The Brewers have not made any flashy moves this offseason, but the club has been relatively active compared to other teams in a slow winter. In addition to re-signing starting pitchers Colin Rea and Wade Miley, Matt Arnold and company have swung seven trades in a two-month span.
Those deals have come in different shapes. Some have embodied the counterbuilding strategy that the Brewers have embraced in recent years, in which they trade away expendable players on expiring contracts to bring in controllable talent that will soon be MLB-ready. The Brewers shipped out Mark Canha, Adrian Houser, and Tyrone Taylor for pitching prospects, packaging the latter two in the same deal.
The remaining trades seem to run counter to the approach of regularly replenishing the farm system. The Brewers have traded away more prospects than they’ve acquired this winter. Milwaukee received Blake Holub for Canha and Coleman Crow for Houser and Taylor while trading away Hendry Mendez, Robert Moore, Jace Avina, Brian Sanchez, Cam Devanney, Ryan Brady, and Justin Chambers in other deals.
Many of those names catch the attention of those who closely follow Brewers prospects. MLB Pipelined ranked each of Mendez, Moore, and Avina within the organization’s top 30 prospects when they were traded. Sanchez was a well-regarded international signing in February 2023. Chambers was a heralded high school pitcher whom the Brewers drafted in June and signed for $547,000.
In exchange for these prospects, the Brewers have not received a single player with a track record of MLB success.
Oliver Dunn, acquired for Mendez and Moore, is 26 years old and has yet to reach the big leagues. Jake Bauers, acquired for Avina and Sanchez, has a career .663 OPS, including a .693 mark with the New York Yankees last year. Taylor Clarke, the return for Devanney and Brady, owns a career 5.03 ERA and is coming off his worst season since his rookie year. Bryan Hudson, whom the Brewers acquired on Wednesday for Chambers, debuted in 2023 and has 8 2⁄3 MLB innings to his name.
It may seem like Arnold is giving away prospects for bad players, but there’s a consistent strategy behind these moves.
Firstly, each acquisition could contribute more to the big-league roster in 2024 than one might initially assume.
Dunn broke out last year with the Philadelphia Phillies’ Double-A affiliate, belting 21 home runs after never hitting more than seven in a season. He continued his strong showing in the Arizona Fall League, posting a 1.071 OPS and winning the league’s Breakout Player of the Year award. As a left-handed hitting second baseman with power, he could challenge Brice Turang for reps at the keystone after Turang’s alarming rookie season.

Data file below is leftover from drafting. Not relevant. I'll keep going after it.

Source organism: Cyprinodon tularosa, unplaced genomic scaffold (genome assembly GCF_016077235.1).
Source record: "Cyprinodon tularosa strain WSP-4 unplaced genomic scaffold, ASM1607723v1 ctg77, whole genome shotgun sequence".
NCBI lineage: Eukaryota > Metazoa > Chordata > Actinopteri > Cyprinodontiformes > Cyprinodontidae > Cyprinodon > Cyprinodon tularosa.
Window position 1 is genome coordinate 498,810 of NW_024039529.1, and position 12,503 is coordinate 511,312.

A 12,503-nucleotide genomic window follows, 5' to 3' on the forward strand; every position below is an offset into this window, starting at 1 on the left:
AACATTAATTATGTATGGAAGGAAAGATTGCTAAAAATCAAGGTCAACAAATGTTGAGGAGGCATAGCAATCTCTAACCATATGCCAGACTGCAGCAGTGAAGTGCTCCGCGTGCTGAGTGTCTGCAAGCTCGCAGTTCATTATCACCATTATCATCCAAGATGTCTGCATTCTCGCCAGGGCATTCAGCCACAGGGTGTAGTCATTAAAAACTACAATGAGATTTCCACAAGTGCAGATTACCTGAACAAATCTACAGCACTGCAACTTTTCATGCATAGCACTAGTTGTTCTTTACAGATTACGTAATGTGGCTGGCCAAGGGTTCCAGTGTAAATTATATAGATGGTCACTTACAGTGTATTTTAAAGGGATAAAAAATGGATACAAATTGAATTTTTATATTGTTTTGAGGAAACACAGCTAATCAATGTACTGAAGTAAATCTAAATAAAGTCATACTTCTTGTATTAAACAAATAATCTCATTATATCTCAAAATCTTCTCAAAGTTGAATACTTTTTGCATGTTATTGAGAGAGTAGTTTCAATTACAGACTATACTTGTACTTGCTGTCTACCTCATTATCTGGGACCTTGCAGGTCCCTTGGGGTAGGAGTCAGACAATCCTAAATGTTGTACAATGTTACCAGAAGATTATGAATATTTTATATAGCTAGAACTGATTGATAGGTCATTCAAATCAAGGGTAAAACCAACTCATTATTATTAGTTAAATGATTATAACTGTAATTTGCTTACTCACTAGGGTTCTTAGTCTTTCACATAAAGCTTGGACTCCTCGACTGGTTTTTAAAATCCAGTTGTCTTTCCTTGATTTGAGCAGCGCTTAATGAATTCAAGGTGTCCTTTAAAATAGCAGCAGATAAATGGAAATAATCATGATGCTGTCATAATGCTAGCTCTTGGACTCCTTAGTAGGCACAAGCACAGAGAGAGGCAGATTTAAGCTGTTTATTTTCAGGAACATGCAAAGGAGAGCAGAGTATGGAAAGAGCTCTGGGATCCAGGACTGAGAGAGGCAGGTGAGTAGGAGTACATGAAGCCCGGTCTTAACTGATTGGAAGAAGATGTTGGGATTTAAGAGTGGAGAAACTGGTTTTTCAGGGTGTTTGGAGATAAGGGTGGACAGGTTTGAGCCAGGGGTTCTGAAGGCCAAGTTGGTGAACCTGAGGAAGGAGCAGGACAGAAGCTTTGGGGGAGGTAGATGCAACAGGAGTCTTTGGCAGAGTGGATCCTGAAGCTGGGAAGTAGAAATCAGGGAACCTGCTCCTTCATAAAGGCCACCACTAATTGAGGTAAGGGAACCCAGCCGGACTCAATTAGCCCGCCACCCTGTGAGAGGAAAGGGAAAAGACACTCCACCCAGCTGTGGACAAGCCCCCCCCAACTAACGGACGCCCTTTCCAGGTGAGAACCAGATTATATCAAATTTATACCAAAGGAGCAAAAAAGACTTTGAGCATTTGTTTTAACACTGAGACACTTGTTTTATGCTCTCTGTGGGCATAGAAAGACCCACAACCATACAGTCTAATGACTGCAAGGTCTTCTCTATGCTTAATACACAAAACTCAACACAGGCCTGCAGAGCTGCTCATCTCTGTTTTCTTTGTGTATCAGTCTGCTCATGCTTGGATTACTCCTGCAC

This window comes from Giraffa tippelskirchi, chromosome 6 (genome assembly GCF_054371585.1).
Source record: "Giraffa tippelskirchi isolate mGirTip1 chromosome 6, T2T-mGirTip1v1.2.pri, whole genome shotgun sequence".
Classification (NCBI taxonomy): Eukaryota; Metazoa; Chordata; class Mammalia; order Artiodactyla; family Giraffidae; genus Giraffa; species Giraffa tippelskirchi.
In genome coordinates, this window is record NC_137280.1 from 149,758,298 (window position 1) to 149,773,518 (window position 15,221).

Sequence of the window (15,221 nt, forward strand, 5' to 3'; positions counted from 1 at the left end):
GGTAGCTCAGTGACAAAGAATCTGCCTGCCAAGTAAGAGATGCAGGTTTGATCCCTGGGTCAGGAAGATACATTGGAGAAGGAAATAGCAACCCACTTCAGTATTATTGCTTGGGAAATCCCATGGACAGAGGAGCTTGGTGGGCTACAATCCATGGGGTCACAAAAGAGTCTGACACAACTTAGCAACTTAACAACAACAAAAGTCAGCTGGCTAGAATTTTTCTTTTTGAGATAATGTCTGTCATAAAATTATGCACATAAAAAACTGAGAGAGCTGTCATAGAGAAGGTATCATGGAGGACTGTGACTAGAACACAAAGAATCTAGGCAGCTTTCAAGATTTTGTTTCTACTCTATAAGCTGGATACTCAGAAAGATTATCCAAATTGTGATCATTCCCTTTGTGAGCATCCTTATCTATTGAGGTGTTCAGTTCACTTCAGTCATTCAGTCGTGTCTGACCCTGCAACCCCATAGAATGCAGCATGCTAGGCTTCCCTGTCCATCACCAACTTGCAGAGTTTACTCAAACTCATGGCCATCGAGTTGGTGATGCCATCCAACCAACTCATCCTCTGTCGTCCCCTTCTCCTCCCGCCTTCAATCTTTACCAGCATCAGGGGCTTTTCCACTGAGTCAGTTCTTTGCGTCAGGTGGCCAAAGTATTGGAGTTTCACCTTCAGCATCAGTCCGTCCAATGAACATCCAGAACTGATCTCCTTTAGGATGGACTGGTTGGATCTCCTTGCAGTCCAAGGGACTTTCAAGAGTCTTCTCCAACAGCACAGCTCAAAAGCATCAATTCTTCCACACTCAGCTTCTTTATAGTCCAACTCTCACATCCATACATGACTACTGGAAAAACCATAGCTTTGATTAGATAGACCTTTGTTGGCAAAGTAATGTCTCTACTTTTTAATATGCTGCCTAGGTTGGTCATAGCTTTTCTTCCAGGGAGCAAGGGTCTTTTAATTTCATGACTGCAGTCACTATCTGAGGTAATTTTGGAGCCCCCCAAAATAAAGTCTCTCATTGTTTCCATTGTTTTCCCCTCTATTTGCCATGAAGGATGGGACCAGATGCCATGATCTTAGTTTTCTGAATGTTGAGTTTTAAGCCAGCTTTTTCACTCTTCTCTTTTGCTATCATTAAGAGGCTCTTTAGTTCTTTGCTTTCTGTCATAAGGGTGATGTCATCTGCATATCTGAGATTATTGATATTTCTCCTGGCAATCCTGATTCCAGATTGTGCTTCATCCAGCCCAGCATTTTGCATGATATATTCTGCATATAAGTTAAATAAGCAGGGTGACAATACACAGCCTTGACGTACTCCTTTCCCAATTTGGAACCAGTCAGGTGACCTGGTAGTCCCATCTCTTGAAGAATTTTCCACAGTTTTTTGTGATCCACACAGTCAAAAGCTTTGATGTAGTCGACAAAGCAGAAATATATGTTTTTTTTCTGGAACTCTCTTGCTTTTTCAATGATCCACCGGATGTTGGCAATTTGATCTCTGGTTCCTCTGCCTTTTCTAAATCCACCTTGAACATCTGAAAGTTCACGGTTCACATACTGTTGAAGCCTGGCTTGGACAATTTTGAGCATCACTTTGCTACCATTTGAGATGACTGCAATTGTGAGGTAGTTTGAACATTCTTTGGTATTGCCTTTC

Bauers’ slash line with the Yankees was nothing to write home about, but the former prospect tapped into his power potential after making a series of swing changes. He smashed 12 home runs in 272 plate appearances. His .485 xwOBA on contact and 18.7% barrel rate were both elite and demonstrate that he crushed the ball as well as anyone when he made contact. Bauers is a candidate to hit 30-plus homers as a regular at first base.
Clarke has excellent breaking stuff that he refined further last year. An ineffective fastball has been his undoing. If the Brewers can help him improve his fastball shape and utilization, he could be an impact reliever. Milwaukee has had ample success with these kinds of profiles in recent years.
Hudson’s stuff might be more promising than Clarke’s. His fastball averages 92 mph and tops out at 96, but Hudson stands 6-foot-8 and strides 7.3 feet from the rubber as he delivers the baseball. This means he releases the ball much closer to home plate than the average pitcher, so his perceived velocity is nearly two mph higher than his radar gun readings. He posted a 35.7% strikeout rate and a 46.7% ground ball rate in Triple-A last year.
Secondly, while the prospects given up in return have reputations as stellar athletes, most were buried in an increasingly deep system.
Mendez and Moore have seen their developments stall and are coming off underwhelming seasons with the Class A-Advanced Wisconsin Timber Rattlers. The former may require an overhaul of his swing. Avina has elite power but has struck out at alarming rates in the low minors. Devanney turns 27 next season, and his power took a step back last year. Chambers is recovering from Tommy John surgery and is several years away from the big leagues.
These trades add players with skills that can help the Brewers in the infield and bullpen in 2024 and beyond. Meanwhile, Milwaukee has held onto every young player that projects as part of their developing MLB core. It’s a similar strategy to the one that Arnold employed at the trade deadline when he parted with Jhonny Peralta and Justin Jarvis to acquire Carlos Santana and Canha.
That doesn’t mean the Brewers should be content with these smaller moves and call it an offseason. The club still needs a boost at the corner infield and DH positions, and there are free agents who can plug that gap. However, Arnold has done a nice job of exchanging prospects unlikely to influence the big-league roster for players who can.